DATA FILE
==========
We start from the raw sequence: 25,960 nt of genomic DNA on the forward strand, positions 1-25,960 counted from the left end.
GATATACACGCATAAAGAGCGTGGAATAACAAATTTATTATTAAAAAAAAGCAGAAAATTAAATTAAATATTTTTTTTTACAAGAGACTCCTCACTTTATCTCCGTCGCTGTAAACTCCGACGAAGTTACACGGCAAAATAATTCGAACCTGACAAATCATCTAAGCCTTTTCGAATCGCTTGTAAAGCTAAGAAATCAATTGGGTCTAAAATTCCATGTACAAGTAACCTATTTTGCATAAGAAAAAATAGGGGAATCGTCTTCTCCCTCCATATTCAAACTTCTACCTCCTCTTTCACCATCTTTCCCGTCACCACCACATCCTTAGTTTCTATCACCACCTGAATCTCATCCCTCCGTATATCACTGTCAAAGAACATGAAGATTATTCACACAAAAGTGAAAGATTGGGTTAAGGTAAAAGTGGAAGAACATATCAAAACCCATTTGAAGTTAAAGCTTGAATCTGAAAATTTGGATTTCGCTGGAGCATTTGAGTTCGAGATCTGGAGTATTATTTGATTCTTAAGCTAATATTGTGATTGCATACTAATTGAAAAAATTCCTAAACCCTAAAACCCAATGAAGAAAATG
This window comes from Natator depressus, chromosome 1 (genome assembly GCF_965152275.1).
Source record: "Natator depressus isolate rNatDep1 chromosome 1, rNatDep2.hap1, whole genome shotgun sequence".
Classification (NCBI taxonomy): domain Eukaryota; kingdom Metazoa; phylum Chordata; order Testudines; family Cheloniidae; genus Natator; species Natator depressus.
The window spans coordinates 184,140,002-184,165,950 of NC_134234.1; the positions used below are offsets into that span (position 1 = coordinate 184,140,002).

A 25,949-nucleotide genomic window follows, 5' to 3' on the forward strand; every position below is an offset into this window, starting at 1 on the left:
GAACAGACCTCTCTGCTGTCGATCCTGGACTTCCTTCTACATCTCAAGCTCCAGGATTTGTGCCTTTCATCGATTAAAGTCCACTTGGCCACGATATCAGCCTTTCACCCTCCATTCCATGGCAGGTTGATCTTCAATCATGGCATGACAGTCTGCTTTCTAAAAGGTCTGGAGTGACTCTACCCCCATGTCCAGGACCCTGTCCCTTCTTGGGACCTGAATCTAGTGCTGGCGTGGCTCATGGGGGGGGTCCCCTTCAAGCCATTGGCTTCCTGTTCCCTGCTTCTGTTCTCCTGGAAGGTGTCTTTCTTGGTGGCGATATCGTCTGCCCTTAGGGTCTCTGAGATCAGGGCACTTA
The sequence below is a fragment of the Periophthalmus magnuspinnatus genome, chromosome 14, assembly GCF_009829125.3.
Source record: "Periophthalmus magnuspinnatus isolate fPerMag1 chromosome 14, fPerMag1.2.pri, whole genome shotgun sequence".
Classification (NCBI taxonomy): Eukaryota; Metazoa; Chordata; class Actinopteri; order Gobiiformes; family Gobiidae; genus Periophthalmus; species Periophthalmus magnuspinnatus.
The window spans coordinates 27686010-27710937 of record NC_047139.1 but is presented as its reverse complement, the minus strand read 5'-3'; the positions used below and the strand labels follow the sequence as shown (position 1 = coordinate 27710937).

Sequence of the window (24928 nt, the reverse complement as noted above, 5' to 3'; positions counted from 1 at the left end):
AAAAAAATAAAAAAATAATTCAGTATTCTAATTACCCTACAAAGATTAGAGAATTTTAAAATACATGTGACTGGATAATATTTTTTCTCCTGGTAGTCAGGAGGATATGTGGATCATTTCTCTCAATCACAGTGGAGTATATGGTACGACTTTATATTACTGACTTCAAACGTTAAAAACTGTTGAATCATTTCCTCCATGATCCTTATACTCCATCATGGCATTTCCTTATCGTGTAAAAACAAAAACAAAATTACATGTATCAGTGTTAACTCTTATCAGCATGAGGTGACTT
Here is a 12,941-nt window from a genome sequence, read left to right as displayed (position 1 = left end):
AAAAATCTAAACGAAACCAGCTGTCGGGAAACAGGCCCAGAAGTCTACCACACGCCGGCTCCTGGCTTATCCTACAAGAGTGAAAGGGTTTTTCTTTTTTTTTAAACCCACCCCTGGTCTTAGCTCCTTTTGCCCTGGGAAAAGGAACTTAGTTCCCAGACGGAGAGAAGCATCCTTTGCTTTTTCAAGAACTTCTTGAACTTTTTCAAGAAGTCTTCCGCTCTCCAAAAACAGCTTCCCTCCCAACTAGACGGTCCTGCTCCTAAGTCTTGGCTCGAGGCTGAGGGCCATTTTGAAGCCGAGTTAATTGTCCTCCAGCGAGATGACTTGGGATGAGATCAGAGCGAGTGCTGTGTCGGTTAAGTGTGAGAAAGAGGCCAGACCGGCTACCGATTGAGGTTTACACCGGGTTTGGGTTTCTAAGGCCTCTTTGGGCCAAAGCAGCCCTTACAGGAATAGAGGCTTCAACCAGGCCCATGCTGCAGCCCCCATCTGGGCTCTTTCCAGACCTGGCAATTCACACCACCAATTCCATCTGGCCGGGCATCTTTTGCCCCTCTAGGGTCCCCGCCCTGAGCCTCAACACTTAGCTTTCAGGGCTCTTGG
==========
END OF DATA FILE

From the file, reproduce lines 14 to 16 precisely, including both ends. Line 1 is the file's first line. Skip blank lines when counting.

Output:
AAAAAAATAAAAAAATAATTCAGTATTCTAATTACCCTACAAAGATTAGAGAATTTTAAAATACATGTGACTGGATAATATTTTTTCTCCTGGTAGTCAGGAGGATATGTGGATCATTTCTCTCAATCACAGTGGAGTATATGGTACGACTTTATATTACTGACTTCAAACGTTAAAAACTGTTGAATCATTTCCTCCATGATCCTTATACTCCATCATGGCATTTCCTTATCGTGTAAAAACAAAAACAAAATTACATGTATCAGTGTTAACTCTTATCAGCATGAGGTGACTT
Here is a 12,941-nt window from a genome sequence, read left to right as displayed (position 1 = left end):
AAAAATCTAAACGAAACCAGCTGTCGGGAAACAGGCCCAGAAGTCTACCACACGCCGGCTCCTGGCTTATCCTACAAGAGTGAAAGGGTTTTTCTTTTTTTTTAAACCCACCCCTGGTCTTAGCTCCTTTTGCCCTGGGAAAAGGAACTTAGTTCCCAGACGGAGAGAAGCATCCTTTGCTTTTTCAAGAACTTCTTGAACTTTTTCAAGAAGTCTTCCGCTCTCCAAAAACAGCTTCCCTCCCAACTAGACGGTCCTGCTCCTAAGTCTTGGCTCGAGGCTGAGGGCCATTTTGAAGCCGAGTTAATTGTCCTCCAGCGAGATGACTTGGGATGAGATCAGAGCGAGTGCTGTGTCGGTTAAGTGTGAGAAAGAGGCCAGACCGGCTACCGATTGAGGTTTACACCGGGTTTGGGTTTCTAAGGCCTCTTTGGGCCAAAGCAGCCCTTACAGGAATAGAGGCTTCAACCAGGCCCATGCTGCAGCCCCCATCTGGGCTCTTTCCAGACCTGGCAATTCACACCACCAATTCCATCTGGCCGGGCATCTTTTGCCCCTCTAGGGTCCCCGCCCTGAGCCTCAACACTTAGCTTTCAGGGCTCTTGG